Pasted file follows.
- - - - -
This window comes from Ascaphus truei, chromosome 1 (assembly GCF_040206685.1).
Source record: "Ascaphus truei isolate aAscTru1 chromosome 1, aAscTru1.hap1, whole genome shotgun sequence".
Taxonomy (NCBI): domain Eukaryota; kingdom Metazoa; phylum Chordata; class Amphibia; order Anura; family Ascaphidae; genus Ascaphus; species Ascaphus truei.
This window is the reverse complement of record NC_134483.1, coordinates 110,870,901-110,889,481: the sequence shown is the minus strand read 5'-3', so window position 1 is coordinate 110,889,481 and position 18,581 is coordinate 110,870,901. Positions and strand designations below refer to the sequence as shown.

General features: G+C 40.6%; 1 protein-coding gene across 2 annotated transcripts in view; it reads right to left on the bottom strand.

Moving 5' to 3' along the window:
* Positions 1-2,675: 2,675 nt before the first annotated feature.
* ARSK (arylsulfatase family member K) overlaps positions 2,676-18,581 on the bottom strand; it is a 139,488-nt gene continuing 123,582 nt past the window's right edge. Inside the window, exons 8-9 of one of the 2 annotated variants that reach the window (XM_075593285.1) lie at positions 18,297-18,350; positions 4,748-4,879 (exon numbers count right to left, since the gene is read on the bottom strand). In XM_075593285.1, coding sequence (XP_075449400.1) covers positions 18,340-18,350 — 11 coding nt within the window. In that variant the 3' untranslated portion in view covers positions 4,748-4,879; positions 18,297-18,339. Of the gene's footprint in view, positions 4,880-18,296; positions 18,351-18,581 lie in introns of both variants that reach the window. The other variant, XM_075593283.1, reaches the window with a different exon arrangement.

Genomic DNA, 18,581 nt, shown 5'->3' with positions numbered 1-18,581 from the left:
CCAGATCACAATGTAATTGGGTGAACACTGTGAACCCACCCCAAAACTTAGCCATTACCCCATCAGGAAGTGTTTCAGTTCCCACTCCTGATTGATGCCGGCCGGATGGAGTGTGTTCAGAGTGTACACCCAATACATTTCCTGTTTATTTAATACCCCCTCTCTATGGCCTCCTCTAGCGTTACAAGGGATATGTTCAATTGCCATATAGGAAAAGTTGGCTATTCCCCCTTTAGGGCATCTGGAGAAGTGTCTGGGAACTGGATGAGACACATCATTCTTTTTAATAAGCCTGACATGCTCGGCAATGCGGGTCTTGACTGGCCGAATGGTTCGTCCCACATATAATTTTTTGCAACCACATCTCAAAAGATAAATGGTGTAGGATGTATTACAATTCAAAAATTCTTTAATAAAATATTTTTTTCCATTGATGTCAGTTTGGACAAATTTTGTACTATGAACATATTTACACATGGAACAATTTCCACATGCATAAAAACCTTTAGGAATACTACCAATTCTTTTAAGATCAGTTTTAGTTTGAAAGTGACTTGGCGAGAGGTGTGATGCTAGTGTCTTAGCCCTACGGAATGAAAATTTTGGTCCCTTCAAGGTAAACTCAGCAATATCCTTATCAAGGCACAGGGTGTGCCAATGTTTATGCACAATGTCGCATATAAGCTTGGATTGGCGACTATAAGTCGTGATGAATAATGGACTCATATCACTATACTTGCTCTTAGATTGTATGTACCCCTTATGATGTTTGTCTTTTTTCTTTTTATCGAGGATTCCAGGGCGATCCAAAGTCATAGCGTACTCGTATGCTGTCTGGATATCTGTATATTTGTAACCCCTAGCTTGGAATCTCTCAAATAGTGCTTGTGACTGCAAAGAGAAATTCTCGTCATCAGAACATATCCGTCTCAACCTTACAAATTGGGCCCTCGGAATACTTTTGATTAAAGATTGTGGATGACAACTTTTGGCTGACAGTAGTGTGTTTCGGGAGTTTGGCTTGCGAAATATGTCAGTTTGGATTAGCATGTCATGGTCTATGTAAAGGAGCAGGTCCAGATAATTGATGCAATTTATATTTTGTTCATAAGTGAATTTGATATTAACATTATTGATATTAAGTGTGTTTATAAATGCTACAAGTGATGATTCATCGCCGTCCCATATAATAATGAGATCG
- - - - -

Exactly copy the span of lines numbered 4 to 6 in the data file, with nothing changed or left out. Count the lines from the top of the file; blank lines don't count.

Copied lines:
This window is the reverse complement of record NC_134483.1, coordinates 110,870,901-110,889,481: the sequence shown is the minus strand read 5'-3', so window position 1 is coordinate 110,889,481 and position 18,581 is coordinate 110,870,901. Positions and strand designations below refer to the sequence as shown.

General features: G+C 40.6%; 1 protein-coding gene across 2 annotated transcripts in view; it reads right to left on the bottom strand.

Moving 5' to 3' along the window: